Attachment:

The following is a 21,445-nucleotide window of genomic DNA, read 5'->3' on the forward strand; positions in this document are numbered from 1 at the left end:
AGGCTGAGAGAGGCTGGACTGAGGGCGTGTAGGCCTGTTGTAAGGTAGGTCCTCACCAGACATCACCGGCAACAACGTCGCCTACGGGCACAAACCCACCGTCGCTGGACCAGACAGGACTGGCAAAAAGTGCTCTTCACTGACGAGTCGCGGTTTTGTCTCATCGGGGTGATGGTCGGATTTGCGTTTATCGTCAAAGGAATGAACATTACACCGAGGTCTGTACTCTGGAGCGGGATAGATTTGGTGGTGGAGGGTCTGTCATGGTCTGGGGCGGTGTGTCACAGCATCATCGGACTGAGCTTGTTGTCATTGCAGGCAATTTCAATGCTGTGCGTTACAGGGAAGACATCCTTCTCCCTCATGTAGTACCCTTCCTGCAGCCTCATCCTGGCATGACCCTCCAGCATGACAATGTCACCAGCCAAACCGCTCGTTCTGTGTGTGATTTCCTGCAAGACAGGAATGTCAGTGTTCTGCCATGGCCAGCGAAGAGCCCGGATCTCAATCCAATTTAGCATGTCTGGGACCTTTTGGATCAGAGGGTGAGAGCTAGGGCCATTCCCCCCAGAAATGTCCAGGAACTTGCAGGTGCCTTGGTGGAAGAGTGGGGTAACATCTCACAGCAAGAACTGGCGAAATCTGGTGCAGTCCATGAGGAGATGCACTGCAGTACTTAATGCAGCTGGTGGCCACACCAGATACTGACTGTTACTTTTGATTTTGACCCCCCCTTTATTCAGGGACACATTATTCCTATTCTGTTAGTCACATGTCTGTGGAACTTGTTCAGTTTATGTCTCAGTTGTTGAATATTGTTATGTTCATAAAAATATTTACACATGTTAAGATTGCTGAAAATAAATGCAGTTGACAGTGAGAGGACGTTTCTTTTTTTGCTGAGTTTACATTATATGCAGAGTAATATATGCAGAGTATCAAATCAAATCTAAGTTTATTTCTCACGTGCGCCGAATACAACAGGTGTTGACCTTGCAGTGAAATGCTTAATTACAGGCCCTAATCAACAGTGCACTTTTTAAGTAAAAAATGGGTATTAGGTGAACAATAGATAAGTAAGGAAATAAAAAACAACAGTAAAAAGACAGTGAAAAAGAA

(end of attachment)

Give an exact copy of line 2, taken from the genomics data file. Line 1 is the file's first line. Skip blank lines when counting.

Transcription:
AGGCTGAGAGAGGCTGGACTGAGGGCGTGTAGGCCTGTTGTAAGGTAGGTCCTCACCAGACATCACCGGCAACAACGTCGCCTACGGGCACAAACCCACCGTCGCTGGACCAGACAGGACTGGCAAAAAGTGCTCTTCACTGACGAGTCGCGGTTTTGTCTCATCGGGGTGATGGTCGGATTTGCGTTTATCGTCAAAGGAATGAACATTACACCGAGGTCTGTACTCTGGAGCGGGATAGATTTGGTGGTGGAGGGTCTGTCATGGTCTGGGGCGGTGTGTCACAGCATCATCGGACTGAGCTTGTTGTCATTGCAGGCAATTTCAATGCTGTGCGTTACAGGGAAGACATCCTTCTCCCTCATGTAGTACCCTTCCTGCAGCCTCATCCTGGCATGACCCTCCAGCATGACAATGTCACCAGCCAAACCGCTCGTTCTGTGTGTGATTTCCTGCAAGACAGGAATGTCAGTGTTCTGCCATGGCCAGCGAAGAGCCCGGATCTCAATCCAATTTAGCATGTCTGGGACCTTTTGGATCAGAGGGTGAGAGCTAGGGCCATTCCCCCCAGAAATGTCCAGGAACTTGCAGGTGCCTTGGTGGAAGAGTGGGGTAACATCTCACAGCAAGAACTGGCGAAATCTGGTGCAGTCCATGAGGAGATGCACTGCAGTACTTAATGCAGCTGGTGGCCACACCAGATACTGACTGTTACTTTTGATTTTGACCCCCCCTTTATTCAGGGACACATTATTCCTATTCTGTTAGTCACATGTCTGTGGAACTTGTTCAGTTTATGTCTCAGTTGTTGAATATTGTTATGTTCATAAAAATATTTACACATGTTAAGATTGCTGAAAATAAATGCAGTTGACAGTGAGAGGACGTTTCTTTTTTTGCTGAGTTTACATTATATGCAGAGTAATATATGCAGAGTATCAAATCAAATCTAAGTTTATTTCTCACGTGCGCCGAATACAACAGGTGTTGACCTTGCAGTGAAATGCTTAATTACAGGCCCTAATCAACAGTGCACTTTTTAAGTAAAAAATGGGTATTAGGTGAACAATAGATAAGTAAGGAAATAAAAAACAACAGTAAAAAGACAGTGAAAAAGAA